Despite receiving mostly positive consumer reviews, Netflix's Messiah was cancelled after a single season following negative feedback from Islamist sources. A spokesperson from Netflix told Islamist Watch that it is "not biased," insisting the show was only terminated after receiving "a lot of bad reviews."
Last month, the enormous streaming and production company Netflix canceled the TV thriller Messiah, (launched Jan 1, 2020) after allegations it contained "anti-Islamic propaganda." Once again, it seems that intimidation campaigns, backed by Islamists, are spreading censorship and paranoia.
On December 4, 2019 - shortly after the Messiah trailer was released – California resident Zeynaba Dahir launched a petition on Change.org that lobbied for the movie to be canceled. The petition gathered nearly 6,000 signatures.
The consternation is about Al-Masih (Arabic for Messiah), the eponymous lead character, who is seen to resemble an evil figure in Islamic eschatology called Al-Masih ad-Dajjal (or the Antichrist). Ms. Dahir writes: "Messiah by definition means a leader or savior...However, the Dajjal [Antichrist] is no savior but someone who will deceive you. Clearly this is a sign of propaganda eventually causing people to be misled." She added that "this slow exposure of evil and anti-Islamic propaganda will slowly turn hearts."
Dahir's campaign was picked up by Islamist activists. The Mad Mamluks (TMM) is an Islamist YouTube channel, which regularly features Islamists from all over the world, promotes the boycott, divest, sanctions movement aimed at the world's only Jewish state, and has broadcast programs in support of convicted terror financier Sami Al-Arian.
On January 22, Imran Muneer, founder and host of TMM, held a panel discussion about Messiah, with speakers including Amir Saeed, Resident Scholar at the channel, as well as the co-host of the sister YouTube channel MuzzyBuzz, known only as Mort. Saeed believes that Messiah's message is confusing to Muslims, while Mort said that the Messiah might be a Christian plot to encourage Christians to evangelize Muslims in the Middle East.
The Mad Mamluks podcast featured a panel discussion on the Messiah in which one of the panelists warned that the streaming series was created to motivate Christians to convert Middle Eastern Muslims.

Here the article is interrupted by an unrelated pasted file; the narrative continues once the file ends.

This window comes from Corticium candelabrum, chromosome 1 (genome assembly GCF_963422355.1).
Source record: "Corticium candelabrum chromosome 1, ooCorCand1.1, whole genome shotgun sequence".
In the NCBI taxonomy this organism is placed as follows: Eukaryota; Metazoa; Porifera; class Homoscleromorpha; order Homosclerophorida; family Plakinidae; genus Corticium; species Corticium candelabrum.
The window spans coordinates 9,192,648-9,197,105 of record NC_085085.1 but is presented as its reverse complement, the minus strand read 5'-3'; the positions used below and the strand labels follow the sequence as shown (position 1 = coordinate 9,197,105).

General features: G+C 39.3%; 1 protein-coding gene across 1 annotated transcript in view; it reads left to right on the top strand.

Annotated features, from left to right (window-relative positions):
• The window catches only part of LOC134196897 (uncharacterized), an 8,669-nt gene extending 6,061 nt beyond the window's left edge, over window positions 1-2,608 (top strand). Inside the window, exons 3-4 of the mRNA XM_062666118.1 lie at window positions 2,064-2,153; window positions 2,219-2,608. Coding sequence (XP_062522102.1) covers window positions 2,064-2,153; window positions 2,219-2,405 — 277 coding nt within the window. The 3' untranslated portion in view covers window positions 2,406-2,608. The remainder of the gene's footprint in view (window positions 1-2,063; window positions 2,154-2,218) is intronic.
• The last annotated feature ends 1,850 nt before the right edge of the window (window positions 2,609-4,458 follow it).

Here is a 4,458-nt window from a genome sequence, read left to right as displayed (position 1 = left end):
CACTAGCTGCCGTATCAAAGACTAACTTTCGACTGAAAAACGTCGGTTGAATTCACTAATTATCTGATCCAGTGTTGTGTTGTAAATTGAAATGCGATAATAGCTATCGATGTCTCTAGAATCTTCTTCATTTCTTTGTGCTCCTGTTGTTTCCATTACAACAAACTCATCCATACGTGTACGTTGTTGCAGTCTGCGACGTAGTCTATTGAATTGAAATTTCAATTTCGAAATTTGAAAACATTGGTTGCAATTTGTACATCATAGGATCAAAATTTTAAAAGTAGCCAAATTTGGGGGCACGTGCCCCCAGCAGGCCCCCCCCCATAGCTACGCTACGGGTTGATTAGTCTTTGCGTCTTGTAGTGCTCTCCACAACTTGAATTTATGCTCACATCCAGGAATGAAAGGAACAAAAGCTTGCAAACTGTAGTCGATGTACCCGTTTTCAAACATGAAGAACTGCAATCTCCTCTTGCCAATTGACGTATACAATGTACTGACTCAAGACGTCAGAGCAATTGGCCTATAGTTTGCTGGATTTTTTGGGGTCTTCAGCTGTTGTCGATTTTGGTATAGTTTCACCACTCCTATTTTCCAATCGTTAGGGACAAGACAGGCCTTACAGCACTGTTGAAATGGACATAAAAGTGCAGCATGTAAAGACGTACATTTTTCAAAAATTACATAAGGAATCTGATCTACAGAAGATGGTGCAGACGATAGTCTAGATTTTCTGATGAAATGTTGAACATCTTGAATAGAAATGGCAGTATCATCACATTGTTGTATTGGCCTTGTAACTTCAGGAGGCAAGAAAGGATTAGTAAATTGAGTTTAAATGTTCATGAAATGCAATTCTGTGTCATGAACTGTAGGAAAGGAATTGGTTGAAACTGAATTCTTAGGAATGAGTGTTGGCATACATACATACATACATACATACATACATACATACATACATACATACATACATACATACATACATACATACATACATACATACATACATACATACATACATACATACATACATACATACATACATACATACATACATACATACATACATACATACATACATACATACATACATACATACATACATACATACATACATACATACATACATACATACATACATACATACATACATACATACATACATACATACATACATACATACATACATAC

Other prominent Islamists who denounced the Messiah included Yasmin Mogahed of Al-Maghrib Institute (AMI). Other AMI instructors are predominantly Salafi clerics, who have propagated anti-Semitism, and Holocaust denial.
Mogahed wrote in an Instagram post that Messiah has "the typical political agenda" and that the show portrays "violent Israelis" as "redeemable" while showing Muslims as suicide bombers. She protests that one suicide bomber in the show was ostensibly radicalized by one Quranic verse, while nothing is said of the purported grievances and the injustice Muslims suffer.
Mogahed concludes, "this is the most poisonous narrative which need [sic] to recognize, reject, and speak out against."
Messiah indirectly deals with religion and politics in the Middle East and America, and the refugee border crisis in the U.S.
In a previous response to the criticism, a Netflix spokesperson said, "Messiah is a work of fiction. It is not based on any one character, figure or religion. All Netflix shows feature ratings and information to help members make their own decisions about what's right for them and their families."
When I asked Netflix about its decision to cancel, a spokesperson said, "the show received a lot of bad reviews, and when this is the case, Netflix does not renew the contract with the producer...we are not biased."